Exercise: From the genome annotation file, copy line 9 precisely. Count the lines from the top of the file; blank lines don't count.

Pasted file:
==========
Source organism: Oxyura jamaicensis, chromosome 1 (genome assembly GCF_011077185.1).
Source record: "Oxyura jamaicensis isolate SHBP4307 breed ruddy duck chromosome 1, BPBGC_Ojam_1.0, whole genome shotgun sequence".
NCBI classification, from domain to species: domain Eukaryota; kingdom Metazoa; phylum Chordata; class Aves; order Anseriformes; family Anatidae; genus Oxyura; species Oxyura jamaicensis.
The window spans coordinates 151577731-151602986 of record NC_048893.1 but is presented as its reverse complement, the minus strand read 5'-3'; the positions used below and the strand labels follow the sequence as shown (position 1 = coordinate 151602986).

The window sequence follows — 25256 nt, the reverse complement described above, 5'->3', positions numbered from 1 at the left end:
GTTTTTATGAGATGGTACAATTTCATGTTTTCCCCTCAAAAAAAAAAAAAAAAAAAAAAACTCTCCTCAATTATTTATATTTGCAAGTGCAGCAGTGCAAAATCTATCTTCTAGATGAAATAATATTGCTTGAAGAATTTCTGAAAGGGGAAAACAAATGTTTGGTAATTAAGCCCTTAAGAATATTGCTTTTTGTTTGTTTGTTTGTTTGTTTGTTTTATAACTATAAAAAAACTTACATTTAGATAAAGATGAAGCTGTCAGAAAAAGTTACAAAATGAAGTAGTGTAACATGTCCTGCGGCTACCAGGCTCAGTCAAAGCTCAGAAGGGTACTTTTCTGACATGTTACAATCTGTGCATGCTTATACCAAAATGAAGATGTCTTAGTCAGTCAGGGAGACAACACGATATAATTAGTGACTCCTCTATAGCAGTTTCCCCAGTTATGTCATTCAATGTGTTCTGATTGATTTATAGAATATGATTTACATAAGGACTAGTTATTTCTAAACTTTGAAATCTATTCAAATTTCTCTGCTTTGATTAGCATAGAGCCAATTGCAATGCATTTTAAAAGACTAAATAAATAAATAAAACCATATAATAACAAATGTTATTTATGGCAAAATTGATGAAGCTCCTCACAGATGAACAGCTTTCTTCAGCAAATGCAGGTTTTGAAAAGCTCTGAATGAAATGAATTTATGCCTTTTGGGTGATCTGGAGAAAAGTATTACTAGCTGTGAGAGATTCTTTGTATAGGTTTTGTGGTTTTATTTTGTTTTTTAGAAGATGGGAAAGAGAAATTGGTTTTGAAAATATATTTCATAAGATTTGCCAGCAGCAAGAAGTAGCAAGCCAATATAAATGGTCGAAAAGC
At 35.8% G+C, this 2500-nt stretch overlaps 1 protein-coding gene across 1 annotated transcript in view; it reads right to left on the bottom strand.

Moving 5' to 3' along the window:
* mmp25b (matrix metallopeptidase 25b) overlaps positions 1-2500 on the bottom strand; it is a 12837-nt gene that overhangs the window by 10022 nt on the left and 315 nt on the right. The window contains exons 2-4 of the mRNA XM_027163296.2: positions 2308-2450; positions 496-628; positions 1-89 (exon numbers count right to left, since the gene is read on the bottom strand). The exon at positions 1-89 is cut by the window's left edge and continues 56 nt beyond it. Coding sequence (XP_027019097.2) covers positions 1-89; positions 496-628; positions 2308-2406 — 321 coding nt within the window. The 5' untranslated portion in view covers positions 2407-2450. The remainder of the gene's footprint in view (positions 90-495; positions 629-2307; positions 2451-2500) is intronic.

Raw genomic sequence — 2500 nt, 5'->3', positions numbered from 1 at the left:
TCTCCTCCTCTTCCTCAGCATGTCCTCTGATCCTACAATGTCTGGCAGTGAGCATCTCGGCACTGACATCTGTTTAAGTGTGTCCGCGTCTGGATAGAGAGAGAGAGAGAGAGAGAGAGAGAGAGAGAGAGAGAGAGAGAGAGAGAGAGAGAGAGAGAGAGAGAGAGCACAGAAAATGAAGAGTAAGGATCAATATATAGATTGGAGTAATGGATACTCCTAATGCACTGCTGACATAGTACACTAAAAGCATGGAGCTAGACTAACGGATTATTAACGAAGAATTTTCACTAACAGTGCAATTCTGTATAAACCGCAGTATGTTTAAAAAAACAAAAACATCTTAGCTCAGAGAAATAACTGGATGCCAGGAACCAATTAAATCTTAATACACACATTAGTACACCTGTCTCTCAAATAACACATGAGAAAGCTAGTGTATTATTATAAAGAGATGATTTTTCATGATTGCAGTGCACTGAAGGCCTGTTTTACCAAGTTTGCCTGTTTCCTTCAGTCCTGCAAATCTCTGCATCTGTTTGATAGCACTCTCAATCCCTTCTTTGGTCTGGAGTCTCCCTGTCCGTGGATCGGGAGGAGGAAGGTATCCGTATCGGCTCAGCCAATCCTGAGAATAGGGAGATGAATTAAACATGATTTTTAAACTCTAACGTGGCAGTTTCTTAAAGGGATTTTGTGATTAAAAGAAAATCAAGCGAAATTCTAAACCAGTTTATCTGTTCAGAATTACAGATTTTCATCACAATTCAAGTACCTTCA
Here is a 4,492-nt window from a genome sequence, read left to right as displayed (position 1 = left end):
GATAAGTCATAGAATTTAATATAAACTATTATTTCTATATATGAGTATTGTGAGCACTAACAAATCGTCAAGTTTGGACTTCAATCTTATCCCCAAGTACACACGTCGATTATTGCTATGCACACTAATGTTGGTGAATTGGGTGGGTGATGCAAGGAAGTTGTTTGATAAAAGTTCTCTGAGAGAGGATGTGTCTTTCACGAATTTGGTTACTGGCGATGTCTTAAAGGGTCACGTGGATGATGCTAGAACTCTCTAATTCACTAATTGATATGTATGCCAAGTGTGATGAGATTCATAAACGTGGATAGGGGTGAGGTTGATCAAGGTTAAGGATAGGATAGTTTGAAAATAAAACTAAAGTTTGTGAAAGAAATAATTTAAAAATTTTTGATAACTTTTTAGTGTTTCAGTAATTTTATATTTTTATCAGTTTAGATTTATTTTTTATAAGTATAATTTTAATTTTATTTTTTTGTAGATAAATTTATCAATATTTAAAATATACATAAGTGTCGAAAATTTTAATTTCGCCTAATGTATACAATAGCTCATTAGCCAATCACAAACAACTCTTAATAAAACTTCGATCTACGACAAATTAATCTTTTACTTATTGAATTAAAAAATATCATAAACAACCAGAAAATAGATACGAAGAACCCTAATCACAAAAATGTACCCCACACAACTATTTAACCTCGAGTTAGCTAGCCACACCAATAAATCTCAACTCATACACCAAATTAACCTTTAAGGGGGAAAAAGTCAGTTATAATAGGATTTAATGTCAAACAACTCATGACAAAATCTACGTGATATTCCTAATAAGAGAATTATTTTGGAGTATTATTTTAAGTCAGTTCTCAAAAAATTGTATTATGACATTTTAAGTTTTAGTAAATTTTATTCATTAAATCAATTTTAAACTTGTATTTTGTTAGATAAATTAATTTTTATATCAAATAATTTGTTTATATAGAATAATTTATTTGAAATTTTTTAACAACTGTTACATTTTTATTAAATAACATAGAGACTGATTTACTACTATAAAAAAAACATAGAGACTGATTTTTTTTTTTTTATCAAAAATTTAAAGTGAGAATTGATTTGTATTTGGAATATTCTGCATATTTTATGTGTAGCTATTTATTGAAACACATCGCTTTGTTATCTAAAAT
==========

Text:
* mmp25b (matrix metallopeptidase 25b) overlaps positions 1-2500 on the bottom strand; it is a 12837-nt gene that overhangs the window by 10022 nt on the left and 315 nt on the right. The window contains exons 2-4 of the mRNA XM_027163296.2: positions 2308-2450; positions 496-628; positions 1-89 (exon numbers count right to left, since the gene is read on the bottom strand). The exon at positions 1-89 is cut by the window's left edge and continues 56 nt beyond it. Coding sequence (XP_027019097.2) covers positions 1-89; positions 496-628; positions 2308-2406 — 321 coding nt within the window. The 5' untranslated portion in view covers positions 2407-2450. The remainder of the gene's footprint in view (positions 90-495; positions 629-2307; positions 2451-2500) is intronic.